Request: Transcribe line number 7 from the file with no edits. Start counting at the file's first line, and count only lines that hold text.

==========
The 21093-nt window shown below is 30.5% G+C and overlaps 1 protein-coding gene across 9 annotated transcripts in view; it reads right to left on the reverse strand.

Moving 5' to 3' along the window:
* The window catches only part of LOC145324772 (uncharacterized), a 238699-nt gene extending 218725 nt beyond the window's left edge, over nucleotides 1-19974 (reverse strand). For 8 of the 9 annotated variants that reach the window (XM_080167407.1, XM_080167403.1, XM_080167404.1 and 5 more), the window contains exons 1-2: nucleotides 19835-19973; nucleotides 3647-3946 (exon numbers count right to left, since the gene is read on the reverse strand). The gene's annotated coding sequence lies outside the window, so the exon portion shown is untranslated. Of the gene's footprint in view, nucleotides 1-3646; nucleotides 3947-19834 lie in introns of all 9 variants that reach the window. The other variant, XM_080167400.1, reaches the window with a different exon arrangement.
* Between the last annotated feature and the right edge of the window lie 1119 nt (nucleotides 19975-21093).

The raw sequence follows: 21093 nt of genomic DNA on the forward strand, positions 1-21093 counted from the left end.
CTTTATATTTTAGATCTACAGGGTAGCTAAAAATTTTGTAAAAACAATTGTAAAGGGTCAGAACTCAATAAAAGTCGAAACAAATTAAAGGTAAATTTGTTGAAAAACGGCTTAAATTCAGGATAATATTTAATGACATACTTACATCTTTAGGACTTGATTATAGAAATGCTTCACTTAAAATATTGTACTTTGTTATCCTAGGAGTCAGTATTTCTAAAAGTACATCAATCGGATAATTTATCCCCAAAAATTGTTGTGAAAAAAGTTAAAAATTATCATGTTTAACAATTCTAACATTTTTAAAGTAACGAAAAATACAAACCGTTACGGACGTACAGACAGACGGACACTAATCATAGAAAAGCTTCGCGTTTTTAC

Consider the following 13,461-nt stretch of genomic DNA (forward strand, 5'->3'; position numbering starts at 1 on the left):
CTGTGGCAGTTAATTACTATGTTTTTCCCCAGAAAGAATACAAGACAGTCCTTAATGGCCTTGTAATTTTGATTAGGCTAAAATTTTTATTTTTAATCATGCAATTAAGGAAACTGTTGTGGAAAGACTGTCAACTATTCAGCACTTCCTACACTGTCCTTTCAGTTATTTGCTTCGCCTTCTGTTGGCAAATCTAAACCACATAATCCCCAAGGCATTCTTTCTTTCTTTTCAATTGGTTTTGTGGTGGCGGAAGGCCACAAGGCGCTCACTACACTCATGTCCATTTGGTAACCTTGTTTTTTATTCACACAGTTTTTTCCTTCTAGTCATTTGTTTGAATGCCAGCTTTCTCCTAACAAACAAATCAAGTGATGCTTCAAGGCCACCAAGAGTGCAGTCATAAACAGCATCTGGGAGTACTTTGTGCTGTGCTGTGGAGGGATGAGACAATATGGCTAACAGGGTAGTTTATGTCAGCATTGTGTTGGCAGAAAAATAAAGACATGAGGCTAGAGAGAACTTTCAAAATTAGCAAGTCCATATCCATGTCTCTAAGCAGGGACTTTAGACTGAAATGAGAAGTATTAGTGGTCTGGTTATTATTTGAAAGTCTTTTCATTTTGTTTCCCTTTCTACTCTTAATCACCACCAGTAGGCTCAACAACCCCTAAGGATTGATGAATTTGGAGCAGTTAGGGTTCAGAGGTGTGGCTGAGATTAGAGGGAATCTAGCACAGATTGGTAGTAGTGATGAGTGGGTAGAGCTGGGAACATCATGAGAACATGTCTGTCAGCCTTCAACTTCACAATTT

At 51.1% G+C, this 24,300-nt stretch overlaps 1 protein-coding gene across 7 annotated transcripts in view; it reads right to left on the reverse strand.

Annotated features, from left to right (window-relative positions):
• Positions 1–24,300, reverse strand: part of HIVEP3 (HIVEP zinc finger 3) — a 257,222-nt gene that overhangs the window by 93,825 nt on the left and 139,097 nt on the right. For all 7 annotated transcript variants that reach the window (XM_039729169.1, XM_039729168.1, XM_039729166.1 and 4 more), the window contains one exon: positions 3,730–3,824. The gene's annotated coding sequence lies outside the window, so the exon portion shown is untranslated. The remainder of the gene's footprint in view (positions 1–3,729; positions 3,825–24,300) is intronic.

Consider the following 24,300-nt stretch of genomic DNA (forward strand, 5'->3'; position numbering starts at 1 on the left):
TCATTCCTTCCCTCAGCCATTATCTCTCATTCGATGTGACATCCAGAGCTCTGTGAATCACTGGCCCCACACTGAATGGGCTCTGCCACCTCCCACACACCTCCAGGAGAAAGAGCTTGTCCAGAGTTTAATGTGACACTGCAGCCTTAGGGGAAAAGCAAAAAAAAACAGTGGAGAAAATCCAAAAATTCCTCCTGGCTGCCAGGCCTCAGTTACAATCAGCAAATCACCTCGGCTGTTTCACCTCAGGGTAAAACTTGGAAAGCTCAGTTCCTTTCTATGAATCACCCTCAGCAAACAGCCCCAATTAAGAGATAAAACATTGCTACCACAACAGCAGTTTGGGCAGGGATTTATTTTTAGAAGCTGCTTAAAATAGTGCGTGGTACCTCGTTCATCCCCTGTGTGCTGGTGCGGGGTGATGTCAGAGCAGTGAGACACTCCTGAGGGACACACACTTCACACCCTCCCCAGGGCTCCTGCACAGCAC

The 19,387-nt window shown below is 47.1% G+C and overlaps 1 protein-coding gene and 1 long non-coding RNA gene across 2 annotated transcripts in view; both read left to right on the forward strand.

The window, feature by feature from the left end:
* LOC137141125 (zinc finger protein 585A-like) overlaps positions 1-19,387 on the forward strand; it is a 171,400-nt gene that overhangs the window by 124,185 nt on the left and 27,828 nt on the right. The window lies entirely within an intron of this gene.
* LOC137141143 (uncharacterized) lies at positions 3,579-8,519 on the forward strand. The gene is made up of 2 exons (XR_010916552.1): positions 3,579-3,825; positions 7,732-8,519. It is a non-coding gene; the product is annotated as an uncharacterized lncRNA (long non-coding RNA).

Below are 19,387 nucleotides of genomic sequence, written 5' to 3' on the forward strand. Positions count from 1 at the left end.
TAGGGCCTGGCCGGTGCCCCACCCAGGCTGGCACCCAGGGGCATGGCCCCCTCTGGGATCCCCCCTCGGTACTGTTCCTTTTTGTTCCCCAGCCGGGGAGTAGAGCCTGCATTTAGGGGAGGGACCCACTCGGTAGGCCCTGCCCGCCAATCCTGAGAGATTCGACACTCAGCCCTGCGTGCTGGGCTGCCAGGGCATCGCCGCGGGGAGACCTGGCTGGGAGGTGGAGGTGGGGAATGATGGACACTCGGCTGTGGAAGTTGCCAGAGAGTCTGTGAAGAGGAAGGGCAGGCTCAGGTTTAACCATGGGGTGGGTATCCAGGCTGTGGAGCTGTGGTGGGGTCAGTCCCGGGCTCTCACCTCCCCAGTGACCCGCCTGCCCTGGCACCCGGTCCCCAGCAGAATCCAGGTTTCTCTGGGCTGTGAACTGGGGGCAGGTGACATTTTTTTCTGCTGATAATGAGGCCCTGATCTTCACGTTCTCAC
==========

Consider the following 13,461-nt stretch of genomic DNA (forward strand, 5'->3'; position numbering starts at 1 on the left):